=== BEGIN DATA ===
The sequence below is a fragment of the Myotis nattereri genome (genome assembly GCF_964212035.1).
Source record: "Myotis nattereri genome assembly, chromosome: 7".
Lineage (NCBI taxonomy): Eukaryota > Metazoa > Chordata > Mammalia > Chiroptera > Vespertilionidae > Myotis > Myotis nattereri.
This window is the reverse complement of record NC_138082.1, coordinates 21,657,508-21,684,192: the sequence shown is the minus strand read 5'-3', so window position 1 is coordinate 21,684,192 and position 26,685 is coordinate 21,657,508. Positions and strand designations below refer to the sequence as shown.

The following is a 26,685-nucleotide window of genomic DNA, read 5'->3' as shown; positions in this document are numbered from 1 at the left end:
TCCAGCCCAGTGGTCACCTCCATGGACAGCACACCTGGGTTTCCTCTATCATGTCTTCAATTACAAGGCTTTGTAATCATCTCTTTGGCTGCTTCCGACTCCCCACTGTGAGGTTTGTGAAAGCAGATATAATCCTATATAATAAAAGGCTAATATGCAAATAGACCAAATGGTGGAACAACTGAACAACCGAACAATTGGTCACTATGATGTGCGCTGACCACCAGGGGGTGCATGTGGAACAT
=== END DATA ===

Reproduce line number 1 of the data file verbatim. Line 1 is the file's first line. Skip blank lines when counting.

The sequence below is a fragment of the Myotis nattereri genome (genome assembly GCF_964212035.1).